Megan Desrosiers is the founding director of 100 Miles, an advocacy group promoting land use and environmental reforms on the coast of Georgia. A triathlete with a masters in environmental studies from Brown University, Megan began her career at the South Carolina Coastal Conservation League where she eventually became the organization’s assistant director. In that position, she oversaw the protection of thousands of acres of historic, ecological landscapes imminently threatened by urban sprawl.
Chris Miller has served as the director of the Virginia based Piedmont Environmental Council for 20 years. The PEC has been one of the most effective land conservation organizations in the US, protecting hundreds of thousands of acres from development through better planning and zoning, and by utilizing private conservation measures to achieve permanent protection across the region. The organization has been a leader in promoting compatible, community-based economic development in rural Virginia, reinforcing their land conservation agenda.
Seminar Introduction by Dana Beach
I had no formal education in “environmental science,” having instead majored in math in college and earned an MBA in finance. My career in conservation began in the 1980s. It was informed, enhanced and inspired by dozens of authors, living and dead, in more than a half dozen different disciplines, including history, urban studies, biology, psychology, economics, ecology and philosophy.
As a Sierra Club volunteer and then as an environmental assistant to First District Congressman Arthur Ravenel, Jr., I worked with citizens around Charleston and on the sea islands of the South Carolina Lowcountry to avert environmental threats and to raise the level of statutory protection afforded land and water. I learned about the natural landscape of the region from a few extraordinary field botanists, ornithologists and forest ecologists.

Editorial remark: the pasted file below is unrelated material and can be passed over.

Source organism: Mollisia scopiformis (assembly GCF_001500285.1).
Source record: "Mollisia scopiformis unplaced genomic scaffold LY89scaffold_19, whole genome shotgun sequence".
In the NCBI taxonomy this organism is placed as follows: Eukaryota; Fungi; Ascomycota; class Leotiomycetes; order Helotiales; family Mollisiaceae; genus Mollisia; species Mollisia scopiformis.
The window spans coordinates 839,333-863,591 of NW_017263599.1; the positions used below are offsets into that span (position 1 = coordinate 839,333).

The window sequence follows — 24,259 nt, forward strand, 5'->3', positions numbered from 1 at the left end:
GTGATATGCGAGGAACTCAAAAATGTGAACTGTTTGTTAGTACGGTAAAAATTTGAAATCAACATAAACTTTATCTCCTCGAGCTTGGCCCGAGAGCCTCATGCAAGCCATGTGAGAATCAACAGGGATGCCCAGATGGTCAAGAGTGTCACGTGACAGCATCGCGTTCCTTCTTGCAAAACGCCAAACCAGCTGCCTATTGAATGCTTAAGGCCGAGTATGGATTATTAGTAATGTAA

Later, I benefited tremendously from mentors in urban policy and design, philosophy, communications and public advocacy; and I shared experiences with my colleagues across the country with local, statewide and national conservation groups. Over the course of thirty years, I attended and spoke at conferences and seminars on growth management, environmental policy, philosophy, grassroots organizing, fundraising and organizational development.
These books, people and experiences formed the foundation I needed to analyze the challenges we faced in the Lowcountry and to envision and implement an evolving agenda to protect and sustain the region. This seminar is designed to provide younger practitioners with the same types of knowledge and exposure that were so helpful to me over thirty years.
It is also my hope and intention that we, the seminar leaders, will come away with a deeper understanding of the needs and challenges facing conservation practitioners today. Between the four seminar leaders, we have more than a century of experience in the field of conservation. Even so, we don’t pretend to have all of the answers. I envision this seminar as an opportunity to explore the ways historical sources of knowledge and experience can better serve today’s conservation leaders.
(Please add books or articles you think would be helpful in the seminar.)
A Wholly Admirable Thing: Defending Nature and Community on the South Carolina Coast. Virginia and Dana Beach, Evening Post Publishing. 2019
Ecological Literacy. David Orr
Sand County Almanac, A Land Ethic. Aldo Leopold
Thinking Fast and Slow, by Daniel Kahneman (selected excerpts)
Revisiting ‘The Problem of South Carolina.” Article by Princeton historian James Banner, S.C. Historical Society Magazine, January 2006
The Shorebird: Rachel Carson and the Rising of the Seas. Article by Harvard historian Jill Lepore, The New Yorker, March 26, 2018
Encounters With the Archdruid, by John McPhee (Part Two, “An Island”)